The new Spectrum Academic Mentoring (SAM) website was recently launched. This was an event that inspired reflection on a journey that has explored the important contribution made by mentoring to academics working in higher education.
The catalyst for developing SAM was the feedback we received from Learning and Teaching Award Winners in 2009 when we asked them about their experience of applying for an award. These academics explained how being mentored through the process had a significant impact on their success.
In 2010, using the funding we were awarded from the former Australian Learning and Teaching Council for a project called the Promoting Excellence Initiative, we began to systematically research mentoring in Higher Education.
We found that there were very few qualitative research studies on mentoring in Higher Education. But mentoring, in all its forms, was widely practiced and furthermore heavily relied upon for professional learning and development.
We deliberated over: what approach to mentoring would be sustainable in an ever-changing academic environment and how the approach could reduce possible pitfalls for mentees and mentors? After conducting a review of the available literature and considering these questions closely, we designed an evidenced based approach to mentoring that empowers mentees to choose their mentors and the type of mentoring relationship.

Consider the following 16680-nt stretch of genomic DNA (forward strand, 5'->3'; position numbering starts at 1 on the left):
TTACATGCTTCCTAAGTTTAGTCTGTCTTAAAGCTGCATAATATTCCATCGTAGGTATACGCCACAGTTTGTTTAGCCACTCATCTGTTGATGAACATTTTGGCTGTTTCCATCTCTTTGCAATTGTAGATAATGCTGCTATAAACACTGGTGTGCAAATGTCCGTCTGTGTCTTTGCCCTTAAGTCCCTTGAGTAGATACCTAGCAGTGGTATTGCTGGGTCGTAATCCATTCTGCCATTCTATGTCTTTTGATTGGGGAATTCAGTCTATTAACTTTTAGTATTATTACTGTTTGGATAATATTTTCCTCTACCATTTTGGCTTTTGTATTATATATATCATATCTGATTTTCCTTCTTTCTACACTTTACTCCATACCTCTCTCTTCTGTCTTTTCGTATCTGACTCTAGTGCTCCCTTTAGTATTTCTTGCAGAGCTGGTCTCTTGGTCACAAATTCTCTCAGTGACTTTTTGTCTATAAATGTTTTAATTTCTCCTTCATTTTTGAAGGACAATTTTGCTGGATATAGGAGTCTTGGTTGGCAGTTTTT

We published the first edition of our mentoring guide for mentors and mentees in 2010. Then in 2012 we continued our research and conducted a survey and interviews with academic mentors and mentees. This research is now published in Teacher Development: An international journal of teachers’ professional development and The Australian Educational Researcher.
In 2015, our approach to mentoring was nationally recognised with our citation for ‘Outstanding Contributions to Student Learning’ from the former Office of Learning and Teaching.
This year (2017) we have launched our new website and published the second edition of our mentoring guide, which outlines a step-by-step process for how mentors and mentees working in partnership or as a group, set the goals, timeframes and parameters for how the relationship will work. Our guide identifies key skills for mentees and mentors and provides an easy step-by-step process for both mentees and mentors, including checklists and reflection activities.
Over this time, we have found that all successful mentoring relationships are built upon reciprocal and collaborative experiences of mutual learning – if you would like to become a mentor or are interested in finding a mentor please visit our website and begin your mentoring journey.
The SAM Team: Dr Trudy Ambler, Dr Marina Harvey and Dr Jayde Cahir.